Iranian-Backed ‘Sleeper Cell’ Militants Hibernating in U.S., Positioned for Attack

Members of Hezbollah / Getty Images

Washington Free Beacon, by Adam Kredo, April 17, 2018:

Iranian-backed militants are operating across the United States mostly unfettered, raising concerns in Congress and among regional experts that these “sleeper cell” agents are poised to launch a large-scale attack on the American homeland, according to testimony before lawmakers.

Iranian agents tied to the terror group Hezbollah have already been discovered in the United States plotting attacks, giving rise to fears that Tehran could order a strike inside America should tensions between the Trump administration and Islamic Republic reach a boiling point.

Intelligence officials and former White House officials confirmed to Congress on Tuesday that such an attack is not only plausible, but relatively easy for Iran to carry out at a time when the Trump administration is considering abandoning the landmark nuclear deal and reapplying sanctions on Tehran.

There is mounting evidence that Iran poses “a direct threat to the homeland,” according to Rep. Peter King (R., N.Y.), a member of the House Homeland Security Committee and chair of its subcommittee on counterterrorism and intelligence.

A chief concern is “Iranian support for Hezbollah, which is active in the Middle East, Latin America, and here in the U.S., where Hezbollah operatives have been arrested for activities conducted in our own country,” King said, referring the recent arrest of two individuals plotting terror attacks in New York City and Michigan.

“Both individuals received significant weapons training from Hezbollah,” King said. “It is clear Hezbollah has the will and capability.”

After more than a decade of receiving intelligence briefs, King said he has concluded that “Hezbollah is probably the most experienced and professional terrorist organization in the world,” even more so than ISIS and Al Qaeda.

Asked if Iran could use Hezbollah to conduct strikes on the United States, a panel of experts including intelligence officials and former White House insiders responded in the affirmative.

“They are as good or better at explosive devices than ISIS, they are better at assassinations and developing assassination cells,” said Michael Pregent, a former intelligence officer who worked to counter Iranian influence in the region. “They’re better at targeting, better at looking at things,” and they can outsource attacks to Hezbollah.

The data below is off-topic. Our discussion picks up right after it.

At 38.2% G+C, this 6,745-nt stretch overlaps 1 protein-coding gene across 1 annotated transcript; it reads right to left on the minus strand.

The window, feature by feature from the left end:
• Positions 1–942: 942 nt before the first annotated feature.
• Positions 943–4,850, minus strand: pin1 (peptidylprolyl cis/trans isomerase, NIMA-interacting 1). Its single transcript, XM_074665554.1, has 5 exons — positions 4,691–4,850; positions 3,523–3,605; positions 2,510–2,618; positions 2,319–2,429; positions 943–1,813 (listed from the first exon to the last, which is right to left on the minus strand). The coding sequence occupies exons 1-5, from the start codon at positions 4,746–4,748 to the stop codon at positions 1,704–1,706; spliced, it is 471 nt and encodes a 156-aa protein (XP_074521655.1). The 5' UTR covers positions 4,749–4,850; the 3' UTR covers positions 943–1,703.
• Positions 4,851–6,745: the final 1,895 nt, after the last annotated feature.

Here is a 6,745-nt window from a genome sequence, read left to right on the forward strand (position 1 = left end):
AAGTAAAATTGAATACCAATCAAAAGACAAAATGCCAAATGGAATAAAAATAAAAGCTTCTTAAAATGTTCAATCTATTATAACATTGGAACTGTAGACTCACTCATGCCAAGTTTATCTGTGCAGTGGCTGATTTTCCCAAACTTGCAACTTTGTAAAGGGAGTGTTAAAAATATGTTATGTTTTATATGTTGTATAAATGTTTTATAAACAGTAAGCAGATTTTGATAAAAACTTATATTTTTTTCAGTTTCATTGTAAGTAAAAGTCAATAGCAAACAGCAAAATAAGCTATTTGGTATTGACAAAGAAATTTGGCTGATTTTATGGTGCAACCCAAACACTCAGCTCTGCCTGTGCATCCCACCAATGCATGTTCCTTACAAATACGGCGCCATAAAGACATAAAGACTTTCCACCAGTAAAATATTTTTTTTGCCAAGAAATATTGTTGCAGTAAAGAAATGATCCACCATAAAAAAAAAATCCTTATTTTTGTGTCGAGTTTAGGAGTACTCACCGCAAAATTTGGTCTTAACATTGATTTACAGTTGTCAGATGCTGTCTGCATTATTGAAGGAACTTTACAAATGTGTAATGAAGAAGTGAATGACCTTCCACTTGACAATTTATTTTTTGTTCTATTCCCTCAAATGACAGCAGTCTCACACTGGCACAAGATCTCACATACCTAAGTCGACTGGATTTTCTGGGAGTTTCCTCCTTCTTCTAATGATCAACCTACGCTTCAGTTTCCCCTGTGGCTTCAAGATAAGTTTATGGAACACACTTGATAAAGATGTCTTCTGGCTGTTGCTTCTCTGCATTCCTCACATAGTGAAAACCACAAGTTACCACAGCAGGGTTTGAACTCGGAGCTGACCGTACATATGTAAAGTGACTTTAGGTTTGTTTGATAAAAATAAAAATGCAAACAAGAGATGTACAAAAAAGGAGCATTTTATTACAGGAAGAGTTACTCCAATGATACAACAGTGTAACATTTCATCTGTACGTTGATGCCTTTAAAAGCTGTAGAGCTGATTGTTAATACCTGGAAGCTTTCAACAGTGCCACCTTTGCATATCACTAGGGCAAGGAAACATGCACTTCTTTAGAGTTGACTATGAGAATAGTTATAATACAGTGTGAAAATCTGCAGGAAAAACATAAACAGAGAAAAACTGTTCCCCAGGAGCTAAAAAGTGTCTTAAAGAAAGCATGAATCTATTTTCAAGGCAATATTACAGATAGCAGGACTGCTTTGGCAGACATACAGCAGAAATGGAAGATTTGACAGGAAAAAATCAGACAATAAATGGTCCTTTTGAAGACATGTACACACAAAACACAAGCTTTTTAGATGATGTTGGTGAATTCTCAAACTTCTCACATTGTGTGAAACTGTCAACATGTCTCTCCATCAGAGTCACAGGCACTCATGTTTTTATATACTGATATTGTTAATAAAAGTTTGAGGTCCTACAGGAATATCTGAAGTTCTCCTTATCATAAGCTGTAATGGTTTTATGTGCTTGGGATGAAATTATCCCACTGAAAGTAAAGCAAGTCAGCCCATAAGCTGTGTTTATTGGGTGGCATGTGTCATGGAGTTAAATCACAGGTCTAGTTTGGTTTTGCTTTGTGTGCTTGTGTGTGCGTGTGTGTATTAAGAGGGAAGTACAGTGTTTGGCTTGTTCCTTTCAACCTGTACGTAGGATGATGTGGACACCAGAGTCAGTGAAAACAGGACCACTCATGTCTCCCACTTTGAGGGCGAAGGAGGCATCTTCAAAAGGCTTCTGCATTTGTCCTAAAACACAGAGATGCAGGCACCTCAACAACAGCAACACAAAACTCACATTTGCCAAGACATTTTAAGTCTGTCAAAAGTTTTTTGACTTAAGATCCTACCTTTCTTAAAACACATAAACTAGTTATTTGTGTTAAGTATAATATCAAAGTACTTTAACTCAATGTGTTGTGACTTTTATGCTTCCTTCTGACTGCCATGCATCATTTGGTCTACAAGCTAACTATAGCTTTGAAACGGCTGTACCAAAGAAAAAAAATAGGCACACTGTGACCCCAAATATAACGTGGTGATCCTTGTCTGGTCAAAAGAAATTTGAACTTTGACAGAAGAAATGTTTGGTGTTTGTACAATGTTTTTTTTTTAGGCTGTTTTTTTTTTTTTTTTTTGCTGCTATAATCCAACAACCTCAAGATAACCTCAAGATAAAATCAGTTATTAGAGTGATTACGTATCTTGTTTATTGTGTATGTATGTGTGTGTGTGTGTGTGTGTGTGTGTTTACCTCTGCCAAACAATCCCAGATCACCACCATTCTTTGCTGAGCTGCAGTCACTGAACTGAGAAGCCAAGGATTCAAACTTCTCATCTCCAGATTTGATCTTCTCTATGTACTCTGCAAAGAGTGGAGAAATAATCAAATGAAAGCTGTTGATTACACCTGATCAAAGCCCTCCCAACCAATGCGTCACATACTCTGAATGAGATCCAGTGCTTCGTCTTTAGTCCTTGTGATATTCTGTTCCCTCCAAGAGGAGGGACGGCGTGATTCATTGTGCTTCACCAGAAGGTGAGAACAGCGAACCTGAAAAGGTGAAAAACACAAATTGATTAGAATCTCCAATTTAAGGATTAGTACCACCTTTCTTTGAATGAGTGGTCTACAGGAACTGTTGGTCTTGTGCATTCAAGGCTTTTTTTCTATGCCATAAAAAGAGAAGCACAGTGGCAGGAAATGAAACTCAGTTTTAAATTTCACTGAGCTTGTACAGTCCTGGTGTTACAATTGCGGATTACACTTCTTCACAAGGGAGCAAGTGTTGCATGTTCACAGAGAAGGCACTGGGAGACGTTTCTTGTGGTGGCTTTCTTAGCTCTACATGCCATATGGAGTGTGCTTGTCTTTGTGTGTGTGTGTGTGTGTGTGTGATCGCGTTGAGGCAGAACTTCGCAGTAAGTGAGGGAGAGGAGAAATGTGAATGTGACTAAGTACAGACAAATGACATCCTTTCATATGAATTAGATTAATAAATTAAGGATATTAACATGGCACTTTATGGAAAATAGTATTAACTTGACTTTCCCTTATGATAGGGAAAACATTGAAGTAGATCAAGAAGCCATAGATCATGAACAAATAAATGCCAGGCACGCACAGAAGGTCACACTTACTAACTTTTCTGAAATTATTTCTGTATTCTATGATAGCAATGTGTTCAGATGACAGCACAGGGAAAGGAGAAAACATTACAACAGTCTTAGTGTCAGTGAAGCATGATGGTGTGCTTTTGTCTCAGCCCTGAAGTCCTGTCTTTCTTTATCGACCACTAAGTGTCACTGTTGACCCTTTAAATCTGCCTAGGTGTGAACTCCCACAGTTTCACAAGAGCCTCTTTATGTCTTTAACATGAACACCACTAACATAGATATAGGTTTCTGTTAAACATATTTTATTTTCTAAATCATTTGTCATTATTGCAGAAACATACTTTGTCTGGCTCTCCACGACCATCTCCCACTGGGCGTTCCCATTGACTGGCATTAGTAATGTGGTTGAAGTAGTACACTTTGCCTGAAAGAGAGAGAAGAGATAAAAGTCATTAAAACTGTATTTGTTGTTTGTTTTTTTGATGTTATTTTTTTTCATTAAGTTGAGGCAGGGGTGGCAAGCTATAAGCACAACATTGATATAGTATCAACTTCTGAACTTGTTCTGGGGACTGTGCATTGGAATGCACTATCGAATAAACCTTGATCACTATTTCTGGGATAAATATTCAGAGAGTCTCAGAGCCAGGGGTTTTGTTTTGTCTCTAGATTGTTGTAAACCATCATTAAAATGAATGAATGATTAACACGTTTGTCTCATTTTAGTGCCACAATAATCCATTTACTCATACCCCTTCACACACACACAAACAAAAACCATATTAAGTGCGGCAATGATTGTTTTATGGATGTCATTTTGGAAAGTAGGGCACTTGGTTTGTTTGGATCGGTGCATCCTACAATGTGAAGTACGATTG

“Hezbollah is smart,” Pregent said. “They’re very good at keeping their communications secure, keeping their operational security secure, and, again, from a high profile attack perspective, they’d be good at improvised explosive devices.”

Others testifying before Congress agreed with this assessment.

“The answer is absolutely. We do face a threat,” said Emanuele Ottolenghi, a senior fellow at the Foundation for Defense of Democracies who has long tracked Iran’s militant efforts. “Their networks are present in the Untied States.”

Iran is believed to have an auxiliary fighting force or around 200,000 militants spread across the Middle East, according to Nader Uskowi, a onetime policy adviser to U.S. Central Command and current visiting fellow at the Washington Institute for Near East Policy.

At least 50 to 60 thousand of these militants are “battle tested” in Syria and elsewhere.

“It doesn’t take many of them to penetrate this country and be a major threat,” Uskowi said. “They can pose a major threat to our homeland.”

While Iran is currently more motivated to use its proxies such as Hezbollah regionally for attacks against Israel or U.S. forces, “those sleeper cells” positioned in the United States could be used to orchestrate an attack, according to Brian Katulis, a former member of the White House National Security Council under President Bill Clinton.

“The potential is there, but the movement’s center of focus is in the region,” said Katulis, a senior fellow at the Center for American Progress.

Among the most pressing threats to the U.S. homeland is Hezbollah’s deep penetration throughout Latin America, where it finances its terror activities by teaming up with drug cartels and crime syndicates.

“Iran’s proxy terror networks in Latin America are run by Tehran’s wholly owned Lebanese franchise Hezbollah,” according to Ottolenghi. “These networks are equal part crime and terror” and have the ability to provide funding and logistics to militant fighters.

“Their presence in Latin America must be viewed as a forward operating base against America’s interest in the region and the homeland itself,” he said.